Who truly has the ethical and spiritual authority to decide if “an eye for an eye” is just punishment for a crime? How does killing someone, even when they’re guilty beyond all reasonable doubt, serve the victim, the victim’s family, and society at large?

Hopefully more states (including my own) will realize that the death penalty is moralistic and out-dated, and will pass similar abolition bills in the future.

Dead Man Walking

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…for hastening the demise of mainstream evangelical Christianity.

As more Christians realize the extent of your arrogance, insensitivity, righteousness, and general asshattery, many will undoubtedly hasten to distance themselves from you and your rhetoric. If I were a Christian, I’d certainly be embarrassed to be associated with you.

[The earthquake in Haiti] may be a blessing in disguise.

Would you say the same if someone you love was there at the time of the quake, still missing and likely buried under rubble?

[The Haitians] made a pact with the devil, [and] have been cursed ever since.

You’re a jackass, Pat Robertson. You’re insulated by wealth and privilege and are completely out of touch with reality as a result.

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Both the Christian and secular media worlds are ablaze as Jon Meacham’s article The End of Christian America makes its rounds.

From the blogosphere this morning:

Well, I thought of the wrath God must feel for those arrogant blasphemers who reject His law and I also thought about how righteous His judgement will be.

Shotgun Smith on his response to “some woman in Australia who thought that the death of Christianity was undoubtedly a good thing.”

The Decline and Fall of Christian AmericaEasy there, turbo. I’m guessing you didn’t read the entire article, as I suspect many of your Christian brethren won’t. To say the article is about the “death of Christianity” is incorrect and a bit pessimistic.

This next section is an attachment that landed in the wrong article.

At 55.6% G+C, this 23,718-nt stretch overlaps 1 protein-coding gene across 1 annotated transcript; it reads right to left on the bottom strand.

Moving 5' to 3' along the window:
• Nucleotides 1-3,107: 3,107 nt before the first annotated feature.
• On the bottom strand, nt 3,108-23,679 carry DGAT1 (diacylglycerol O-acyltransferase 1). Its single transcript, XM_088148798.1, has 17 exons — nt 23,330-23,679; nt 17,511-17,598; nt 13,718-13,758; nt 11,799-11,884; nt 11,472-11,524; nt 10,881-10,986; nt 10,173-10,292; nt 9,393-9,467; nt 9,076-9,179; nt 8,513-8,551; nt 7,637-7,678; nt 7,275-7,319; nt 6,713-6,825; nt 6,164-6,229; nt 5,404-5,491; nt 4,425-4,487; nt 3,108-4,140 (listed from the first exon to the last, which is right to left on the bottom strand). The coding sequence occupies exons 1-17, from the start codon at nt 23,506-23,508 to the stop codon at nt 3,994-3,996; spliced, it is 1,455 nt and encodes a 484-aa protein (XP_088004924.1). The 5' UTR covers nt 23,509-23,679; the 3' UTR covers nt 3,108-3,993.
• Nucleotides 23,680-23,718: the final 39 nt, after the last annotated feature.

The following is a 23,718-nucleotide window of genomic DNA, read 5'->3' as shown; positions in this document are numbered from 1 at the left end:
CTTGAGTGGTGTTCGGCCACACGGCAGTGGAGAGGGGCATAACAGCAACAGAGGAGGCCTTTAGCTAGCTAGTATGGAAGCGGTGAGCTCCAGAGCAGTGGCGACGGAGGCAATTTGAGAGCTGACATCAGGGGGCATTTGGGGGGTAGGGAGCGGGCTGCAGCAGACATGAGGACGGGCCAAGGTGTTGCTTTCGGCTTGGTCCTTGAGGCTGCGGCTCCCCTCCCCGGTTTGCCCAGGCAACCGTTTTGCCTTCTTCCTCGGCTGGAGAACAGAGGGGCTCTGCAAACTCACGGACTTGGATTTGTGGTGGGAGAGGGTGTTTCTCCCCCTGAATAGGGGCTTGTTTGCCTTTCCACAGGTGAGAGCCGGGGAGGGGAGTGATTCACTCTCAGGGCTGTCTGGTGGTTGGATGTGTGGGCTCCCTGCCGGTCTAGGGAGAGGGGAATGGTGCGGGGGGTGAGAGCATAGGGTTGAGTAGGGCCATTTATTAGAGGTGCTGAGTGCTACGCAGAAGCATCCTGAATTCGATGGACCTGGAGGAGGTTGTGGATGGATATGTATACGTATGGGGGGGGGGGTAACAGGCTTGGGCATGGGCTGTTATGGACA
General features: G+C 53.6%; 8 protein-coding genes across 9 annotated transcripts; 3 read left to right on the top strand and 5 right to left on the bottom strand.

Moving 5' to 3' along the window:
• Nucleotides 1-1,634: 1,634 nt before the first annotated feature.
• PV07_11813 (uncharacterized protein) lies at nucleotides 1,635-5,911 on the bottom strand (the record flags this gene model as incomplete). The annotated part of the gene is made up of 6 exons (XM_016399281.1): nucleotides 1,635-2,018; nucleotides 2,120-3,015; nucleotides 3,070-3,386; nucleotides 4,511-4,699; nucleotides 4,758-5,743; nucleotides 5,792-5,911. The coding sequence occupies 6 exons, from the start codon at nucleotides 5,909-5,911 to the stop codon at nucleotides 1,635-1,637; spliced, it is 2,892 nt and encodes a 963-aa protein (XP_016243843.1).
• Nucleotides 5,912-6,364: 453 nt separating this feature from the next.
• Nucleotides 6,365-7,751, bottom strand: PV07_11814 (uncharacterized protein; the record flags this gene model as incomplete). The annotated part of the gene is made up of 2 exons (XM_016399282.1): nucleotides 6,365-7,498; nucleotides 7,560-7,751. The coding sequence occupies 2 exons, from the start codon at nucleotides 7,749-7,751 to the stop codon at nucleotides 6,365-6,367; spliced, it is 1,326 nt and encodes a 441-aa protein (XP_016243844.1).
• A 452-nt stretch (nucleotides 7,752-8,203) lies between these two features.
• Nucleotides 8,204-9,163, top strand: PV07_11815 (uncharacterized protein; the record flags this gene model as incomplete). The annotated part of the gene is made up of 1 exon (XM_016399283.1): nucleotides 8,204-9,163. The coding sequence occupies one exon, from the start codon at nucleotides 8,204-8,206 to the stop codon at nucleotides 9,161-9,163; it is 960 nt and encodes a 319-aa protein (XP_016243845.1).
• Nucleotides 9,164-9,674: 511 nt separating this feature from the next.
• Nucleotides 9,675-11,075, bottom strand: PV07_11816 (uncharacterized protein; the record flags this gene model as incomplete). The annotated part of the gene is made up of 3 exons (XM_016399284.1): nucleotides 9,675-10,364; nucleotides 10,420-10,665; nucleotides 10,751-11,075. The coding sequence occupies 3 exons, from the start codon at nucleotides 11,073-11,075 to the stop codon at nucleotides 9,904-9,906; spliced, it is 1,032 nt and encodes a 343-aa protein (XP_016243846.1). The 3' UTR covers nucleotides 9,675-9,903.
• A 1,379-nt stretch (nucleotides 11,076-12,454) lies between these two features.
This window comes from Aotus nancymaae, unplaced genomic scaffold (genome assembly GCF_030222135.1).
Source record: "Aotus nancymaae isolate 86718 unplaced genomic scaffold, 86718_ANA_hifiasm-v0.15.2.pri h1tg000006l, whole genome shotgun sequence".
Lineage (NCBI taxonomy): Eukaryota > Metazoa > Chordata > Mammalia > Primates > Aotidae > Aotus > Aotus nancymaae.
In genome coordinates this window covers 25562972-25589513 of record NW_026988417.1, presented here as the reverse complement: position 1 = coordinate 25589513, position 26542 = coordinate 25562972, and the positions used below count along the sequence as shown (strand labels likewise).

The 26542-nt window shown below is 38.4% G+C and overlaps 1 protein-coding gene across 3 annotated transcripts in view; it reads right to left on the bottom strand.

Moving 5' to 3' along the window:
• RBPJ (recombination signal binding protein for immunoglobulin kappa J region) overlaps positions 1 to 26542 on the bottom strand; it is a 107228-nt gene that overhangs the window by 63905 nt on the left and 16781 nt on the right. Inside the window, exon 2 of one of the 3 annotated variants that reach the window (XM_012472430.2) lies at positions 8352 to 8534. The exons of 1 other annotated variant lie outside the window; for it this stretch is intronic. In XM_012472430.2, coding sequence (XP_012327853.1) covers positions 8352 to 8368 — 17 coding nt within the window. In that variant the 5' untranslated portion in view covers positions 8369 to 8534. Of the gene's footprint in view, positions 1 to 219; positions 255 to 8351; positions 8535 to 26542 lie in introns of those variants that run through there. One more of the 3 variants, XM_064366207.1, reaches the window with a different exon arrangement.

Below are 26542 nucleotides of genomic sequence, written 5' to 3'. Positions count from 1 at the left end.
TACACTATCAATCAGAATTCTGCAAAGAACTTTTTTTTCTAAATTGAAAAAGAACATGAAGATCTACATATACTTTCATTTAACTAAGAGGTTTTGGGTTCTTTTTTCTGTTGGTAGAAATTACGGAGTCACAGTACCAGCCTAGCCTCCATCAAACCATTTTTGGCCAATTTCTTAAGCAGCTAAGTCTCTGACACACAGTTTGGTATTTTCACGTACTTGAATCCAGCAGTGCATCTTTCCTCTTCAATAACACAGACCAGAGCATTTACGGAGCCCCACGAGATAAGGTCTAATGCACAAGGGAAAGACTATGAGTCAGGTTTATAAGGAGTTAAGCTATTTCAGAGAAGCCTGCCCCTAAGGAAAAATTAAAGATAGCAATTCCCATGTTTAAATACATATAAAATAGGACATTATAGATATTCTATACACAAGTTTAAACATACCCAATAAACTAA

From page 36: “Let’s be clear: while the percentage of Christians may be shrinking, rumors of the death of Christianity are greatly exaggerated.”

The article actually discusses the decline of Christianity in our country and theorizes that this has occurred due to the lack of distinction between church and state.

While arguing that the influence of either too much secularism or too much religion creates imbalance in the political system, Meacham reminds the reader that “As crucial as religion has been and is to the life of the nation, America’s unifying force has never been a specific faith, but a commitment to freedom – not least freedom of conscience.” In simpler terms, our Founding Fathers neither envisioned nor intended to create America as a strictly Christian Nation, but rather as one in which each citizen had freedom and liberty.

I infer from this that the author sees a correlation between Christianity’s decline and how religious conservatives have long used politics to force their morals and values on the public. It’s easy to see why secular society, resenting attempts by Christian political leaders to forcibly remove Constitutional liberties (a woman’s right to choose, the right of same-sex couples to wed, the need for stem cell research funding, etc.) would want to distance itself from Christianity.

I also speculate that though they may never realize it, the Christ-Con’s sole saving grace is their failure to accomplish their over-arching aim: to rebuild the bulwark of 1950’s Christian America. Had they succeeded in stamping out all beliefs and practices that don’t coincide with their own, it wouldn’t be long before another group rose to power and did the same to them. And schadenfreude aside, that would be a bad for us all.

 

Oppression of anyone is oppression of everyone.
–Stevie Wonder